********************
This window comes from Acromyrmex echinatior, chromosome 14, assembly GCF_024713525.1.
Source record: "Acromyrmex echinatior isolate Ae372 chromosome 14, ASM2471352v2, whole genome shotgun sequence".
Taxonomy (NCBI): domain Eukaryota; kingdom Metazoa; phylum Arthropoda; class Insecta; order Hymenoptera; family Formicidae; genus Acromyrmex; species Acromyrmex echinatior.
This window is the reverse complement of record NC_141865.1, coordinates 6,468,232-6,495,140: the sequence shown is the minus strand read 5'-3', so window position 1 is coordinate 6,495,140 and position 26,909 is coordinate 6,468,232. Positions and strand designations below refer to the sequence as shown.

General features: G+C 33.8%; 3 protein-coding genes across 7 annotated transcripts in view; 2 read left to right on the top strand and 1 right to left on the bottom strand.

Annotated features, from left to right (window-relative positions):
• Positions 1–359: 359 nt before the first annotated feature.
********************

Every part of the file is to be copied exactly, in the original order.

This window comes from Acromyrmex echinatior, chromosome 14, assembly GCF_024713525.1.
Source record: "Acromyrmex echinatior isolate Ae372 chromosome 14, ASM2471352v2, whole genome shotgun sequence".
Taxonomy (NCBI): domain Eukaryota; kingdom Metazoa; phylum Arthropoda; class Insecta; order Hymenoptera; family Formicidae; genus Acromyrmex; species Acromyrmex echinatior.
This window is the reverse complement of record NC_141865.1, coordinates 6,468,232-6,495,140: the sequence shown is the minus strand read 5'-3', so window position 1 is coordinate 6,495,140 and position 26,909 is coordinate 6,468,232. Positions and strand designations below refer to the sequence as shown.

General features: G+C 33.8%; 3 protein-coding genes across 7 annotated transcripts in view; 2 read left to right on the top strand and 1 right to left on the bottom strand.

Annotated features, from left to right (window-relative positions):
• Positions 1–359: 359 nt before the first annotated feature.